Did Gelsey Kirkland Make Herself Sick to Avoid Starring in The Turning Point?

Here is the latest in a series of examinations into urban legends related to dancing and dancers and whether they are true or false. Click here to view an archive of the dancing urban legends featured so far.

DANCING URBAN LEGEND: Gelsey Kirkland made herself intentionally sick so that she would not be able to do the film The Turning Point.

Gelsey Kirkland has led a rather tumultuous life as one of the most famous American ballerinas in history.

She joined the New York City Ballet under famed choreographer George Balanchine in 1968 when she was only 15 years old. By 1969, she was a soloist and by 1972 she was principal.

Later in the decade she joined famed ballet dancer Mikhail Baryshnikov at the American Ballet Theater, where they performed probably her most famous role, opposite Baryshnikov in the 1977 televised performance of The Nutcracker…

Later, she even made the cover of Time magazine in 1978 for her performance in Swan Lake. Kirkland was a star.

Hollywood did not fail to notice the buzz that was surrounding the American Ballet Theatre during the mid-to-late 1970s, so in 1976, Arthur Laurents (who certainly had no lack of experience with the world of theater and dancing, having written the book for the classic Broadway musicals West Side Story and Gyspy) wrote the script for the film The Turning Point, with the movie centering upon two old friends, one (Shirley MacLaine) who gave up ballet stardom to raise a family and the other (Anne Bancroft) who went on to become a prima ballerina. Now Bancroft is offering MacLaine’s daughter a position in her ballet company. The reunion brings back old memories for the two friends, both good and bad.

The ballet company in the movie is made up of American Ballet Theatre stars, including Baryshnikov (the director of the film, Herbert Ross, also choreographed for the ABT). MacLaine’s daughter was to be played by Kirkland.

However, Kirkland was removed from the film because of health problems. At five foot four inches, Kirkland was only 80 pounds! In addition, she was suffering severe potassium deficiency.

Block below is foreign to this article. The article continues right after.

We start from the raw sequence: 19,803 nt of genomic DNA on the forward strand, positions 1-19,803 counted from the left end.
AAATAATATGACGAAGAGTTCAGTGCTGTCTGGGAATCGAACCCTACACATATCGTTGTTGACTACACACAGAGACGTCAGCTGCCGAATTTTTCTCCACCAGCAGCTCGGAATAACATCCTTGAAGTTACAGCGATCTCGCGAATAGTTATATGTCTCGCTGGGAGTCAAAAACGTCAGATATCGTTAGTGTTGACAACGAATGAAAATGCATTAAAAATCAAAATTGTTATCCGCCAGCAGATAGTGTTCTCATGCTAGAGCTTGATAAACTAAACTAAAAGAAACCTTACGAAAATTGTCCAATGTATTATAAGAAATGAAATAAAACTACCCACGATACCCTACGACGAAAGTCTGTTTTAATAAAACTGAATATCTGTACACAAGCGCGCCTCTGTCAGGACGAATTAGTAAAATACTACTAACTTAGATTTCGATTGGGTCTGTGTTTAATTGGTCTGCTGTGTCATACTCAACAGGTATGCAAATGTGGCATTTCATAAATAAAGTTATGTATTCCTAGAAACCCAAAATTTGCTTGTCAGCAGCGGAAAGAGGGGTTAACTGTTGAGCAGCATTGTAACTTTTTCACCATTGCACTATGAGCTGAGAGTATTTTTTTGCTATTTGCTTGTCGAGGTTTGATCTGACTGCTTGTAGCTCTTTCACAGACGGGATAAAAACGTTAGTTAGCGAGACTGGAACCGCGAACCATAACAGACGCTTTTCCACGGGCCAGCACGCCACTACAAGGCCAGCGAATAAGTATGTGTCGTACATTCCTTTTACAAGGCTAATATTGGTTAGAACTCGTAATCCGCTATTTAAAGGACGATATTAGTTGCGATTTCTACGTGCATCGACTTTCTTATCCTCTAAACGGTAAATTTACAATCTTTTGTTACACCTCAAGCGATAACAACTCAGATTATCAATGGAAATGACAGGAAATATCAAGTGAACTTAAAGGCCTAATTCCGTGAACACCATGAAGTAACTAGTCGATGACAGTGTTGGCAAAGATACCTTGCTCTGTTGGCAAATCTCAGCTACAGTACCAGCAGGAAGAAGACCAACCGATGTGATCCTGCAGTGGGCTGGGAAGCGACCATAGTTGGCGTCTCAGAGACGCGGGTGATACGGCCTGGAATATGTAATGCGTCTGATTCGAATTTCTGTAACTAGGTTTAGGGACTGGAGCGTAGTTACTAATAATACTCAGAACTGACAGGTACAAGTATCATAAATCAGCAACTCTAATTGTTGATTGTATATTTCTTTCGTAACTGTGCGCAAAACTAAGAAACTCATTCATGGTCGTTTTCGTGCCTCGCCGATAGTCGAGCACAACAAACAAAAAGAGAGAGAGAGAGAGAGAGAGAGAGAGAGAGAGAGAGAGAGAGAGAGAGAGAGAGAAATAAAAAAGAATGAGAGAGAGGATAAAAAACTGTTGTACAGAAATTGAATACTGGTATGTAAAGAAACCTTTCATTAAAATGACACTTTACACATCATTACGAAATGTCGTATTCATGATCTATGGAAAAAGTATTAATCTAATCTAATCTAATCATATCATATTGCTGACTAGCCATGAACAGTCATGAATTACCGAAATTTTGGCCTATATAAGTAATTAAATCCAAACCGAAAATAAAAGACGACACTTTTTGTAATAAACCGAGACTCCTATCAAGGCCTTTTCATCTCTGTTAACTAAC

Kirkland was replaced by her understudy, Leslie Browne, who went on to receive a nomination for an Academy Award for her performance in the film. Here is Director Ross lifting Browne (with Baryshnikov in the background)…

Okay, so the question at hand here revolves around Kirkland’s intent at the time. In her auto-biography, Kirkland stated that she made herself sick so that she would not have to do the film. Do we believe her?

Well, there is a problem with – mostly because if you read Kirkland’s biographies, she’s pretty much unwilling to take any blame for anything that went wrong in her life, laying the blame at first Balanchine, then Baryshnikov and, in the case of The Turning Point, her desire to have no dealings with Hollywood.

So when she says that it was her decision to make herself sick, should we believe her?

It’s extremely difficult to discern motive like this, but I tend to agree with her, basically because while she was already anorexic, her bulimia surfaced when the movie began casting – she dropped from the mid-90s in weight to the low-80s in a very short span of time. Then, after the film was filmed, she recovered from her bulimia.

Remember, her greatest performances were all AFTER the filming of The Turning Point, when she was in her mid-20s. Heck, her most famous performance was in 1977 (the aforementioned Nutcracker), which was the same year that the film came out!

Also note that Browne, the woman who replaced her in the film, ALSO ended up turning down multiple film roles after the filming of The Turning Point.

I think there’s something to be said for the fact that these women’s personalities did not lend themselves to pursuing film stardom. Heck, Browne was VERY vocal about not wanting a film career, yet she took acting and singing classes for awhile after The Turning Point. Almost certainly it is because that was what was expected of her – and that surely seems to be the same case for Kirkland – she was told she should do the movie, so she tried out for the movie, but her form of silent protest was to make herself so skeletal that they couldn’t possibly cast her.

As the decade went on, while Kirkland beat her bulimia, her addiction to cocaine (which also began aroudn the same time) worsened, and by the beginning of the 1980s, she was replaced at the ABT, as she just was too unreliable. She officially left the ABT in 1984. She eventually overcame her drug addiction during the 80s, and spent a number of notable years performing ballet in Britain before retiring from active dancing.

She has been a highly-sought out ballet teacher ever since.

In the end, it is obviously very difficult to tell what is “self-destructive behavior” (bulimia and cocaine addiction) and what is “intentional self-destructive behavior” (forced weight loss through vomiting), but for now, at least, I’ll give Kirkland the benefit of the doubt – it’s not like “I intentionally made myself dangerously sick so that I wouldn’t have to do a movie” is exactly behavior to be PROUD of, after all.

The legend is…

STATUS: I’m Going With True

Feel free (heck, I implore you!) to write in with your suggestions for future installments! My e-mail address is bcronin@legendsrevealed.com.

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